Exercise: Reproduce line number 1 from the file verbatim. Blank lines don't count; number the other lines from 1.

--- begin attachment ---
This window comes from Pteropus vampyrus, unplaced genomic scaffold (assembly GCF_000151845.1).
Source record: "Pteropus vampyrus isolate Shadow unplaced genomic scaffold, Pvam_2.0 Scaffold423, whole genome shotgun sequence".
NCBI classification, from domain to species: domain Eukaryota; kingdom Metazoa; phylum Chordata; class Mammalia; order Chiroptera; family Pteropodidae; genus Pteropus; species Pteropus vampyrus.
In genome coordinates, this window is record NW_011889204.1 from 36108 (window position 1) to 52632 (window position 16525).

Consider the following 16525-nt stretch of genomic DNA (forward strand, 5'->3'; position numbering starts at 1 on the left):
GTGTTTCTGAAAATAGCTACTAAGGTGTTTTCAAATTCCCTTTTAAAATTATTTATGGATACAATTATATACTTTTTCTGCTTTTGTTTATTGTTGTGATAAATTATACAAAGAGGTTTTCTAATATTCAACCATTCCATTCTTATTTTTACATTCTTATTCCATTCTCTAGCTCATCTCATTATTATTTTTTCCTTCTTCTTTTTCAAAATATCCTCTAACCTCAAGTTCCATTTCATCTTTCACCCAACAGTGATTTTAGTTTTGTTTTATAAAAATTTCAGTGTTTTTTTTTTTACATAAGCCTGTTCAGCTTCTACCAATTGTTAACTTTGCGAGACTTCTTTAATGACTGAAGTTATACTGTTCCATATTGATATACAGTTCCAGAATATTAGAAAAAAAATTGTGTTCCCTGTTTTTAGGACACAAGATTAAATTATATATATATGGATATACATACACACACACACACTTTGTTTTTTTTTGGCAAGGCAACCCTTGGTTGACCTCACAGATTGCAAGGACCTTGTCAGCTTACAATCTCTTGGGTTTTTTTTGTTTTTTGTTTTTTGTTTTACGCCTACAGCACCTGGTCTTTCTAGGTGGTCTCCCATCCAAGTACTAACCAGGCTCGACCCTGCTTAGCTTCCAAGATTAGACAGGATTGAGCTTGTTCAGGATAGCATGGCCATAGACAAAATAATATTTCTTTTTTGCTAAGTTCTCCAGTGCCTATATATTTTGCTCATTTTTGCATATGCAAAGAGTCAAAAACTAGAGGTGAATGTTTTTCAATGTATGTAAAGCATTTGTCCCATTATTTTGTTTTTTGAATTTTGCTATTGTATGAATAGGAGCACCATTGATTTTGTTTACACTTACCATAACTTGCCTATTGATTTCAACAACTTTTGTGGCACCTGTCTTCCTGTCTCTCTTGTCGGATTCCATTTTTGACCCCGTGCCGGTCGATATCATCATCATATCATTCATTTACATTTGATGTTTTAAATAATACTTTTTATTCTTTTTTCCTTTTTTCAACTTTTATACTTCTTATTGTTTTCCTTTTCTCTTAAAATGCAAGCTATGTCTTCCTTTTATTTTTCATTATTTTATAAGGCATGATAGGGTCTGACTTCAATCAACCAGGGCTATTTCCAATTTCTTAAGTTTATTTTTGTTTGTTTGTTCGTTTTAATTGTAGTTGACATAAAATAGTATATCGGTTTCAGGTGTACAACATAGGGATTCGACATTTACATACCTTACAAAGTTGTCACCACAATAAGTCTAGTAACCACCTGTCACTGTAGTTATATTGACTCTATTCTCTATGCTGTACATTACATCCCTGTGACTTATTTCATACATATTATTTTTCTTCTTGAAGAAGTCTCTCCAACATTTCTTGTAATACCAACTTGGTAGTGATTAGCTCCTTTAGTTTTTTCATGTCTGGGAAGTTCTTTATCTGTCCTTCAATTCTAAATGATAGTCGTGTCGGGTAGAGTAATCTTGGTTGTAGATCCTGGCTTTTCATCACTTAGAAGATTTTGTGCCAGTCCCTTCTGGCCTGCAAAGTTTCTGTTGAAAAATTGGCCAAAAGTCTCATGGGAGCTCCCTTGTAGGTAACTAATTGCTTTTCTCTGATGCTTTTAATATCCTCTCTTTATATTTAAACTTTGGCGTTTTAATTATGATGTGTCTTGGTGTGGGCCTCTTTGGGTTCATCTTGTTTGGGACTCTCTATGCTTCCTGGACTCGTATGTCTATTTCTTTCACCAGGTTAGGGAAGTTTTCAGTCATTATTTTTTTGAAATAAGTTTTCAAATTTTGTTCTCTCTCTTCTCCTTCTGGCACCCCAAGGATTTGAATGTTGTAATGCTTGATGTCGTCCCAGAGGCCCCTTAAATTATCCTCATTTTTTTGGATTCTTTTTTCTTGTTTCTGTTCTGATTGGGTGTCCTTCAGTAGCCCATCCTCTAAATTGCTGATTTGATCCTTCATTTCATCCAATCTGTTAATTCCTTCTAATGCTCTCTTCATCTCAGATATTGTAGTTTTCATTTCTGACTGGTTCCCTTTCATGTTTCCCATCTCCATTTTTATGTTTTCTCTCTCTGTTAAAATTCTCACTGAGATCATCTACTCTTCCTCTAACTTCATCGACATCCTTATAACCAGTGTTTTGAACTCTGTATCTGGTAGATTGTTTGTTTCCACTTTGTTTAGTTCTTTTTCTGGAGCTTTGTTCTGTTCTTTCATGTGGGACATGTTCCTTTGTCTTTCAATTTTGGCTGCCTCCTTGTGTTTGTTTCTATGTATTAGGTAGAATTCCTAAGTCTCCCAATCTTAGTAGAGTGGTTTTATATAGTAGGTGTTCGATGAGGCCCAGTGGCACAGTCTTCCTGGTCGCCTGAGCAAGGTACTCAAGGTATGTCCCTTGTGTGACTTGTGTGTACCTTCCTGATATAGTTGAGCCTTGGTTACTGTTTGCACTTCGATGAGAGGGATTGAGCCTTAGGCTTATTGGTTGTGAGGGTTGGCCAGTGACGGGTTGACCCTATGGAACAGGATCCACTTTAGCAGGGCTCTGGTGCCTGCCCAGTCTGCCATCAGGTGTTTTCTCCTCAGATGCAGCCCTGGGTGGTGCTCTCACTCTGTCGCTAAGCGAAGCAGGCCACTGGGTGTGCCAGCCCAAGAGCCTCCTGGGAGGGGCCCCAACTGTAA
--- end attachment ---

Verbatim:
This window comes from Pteropus vampyrus, unplaced genomic scaffold (assembly GCF_000151845.1).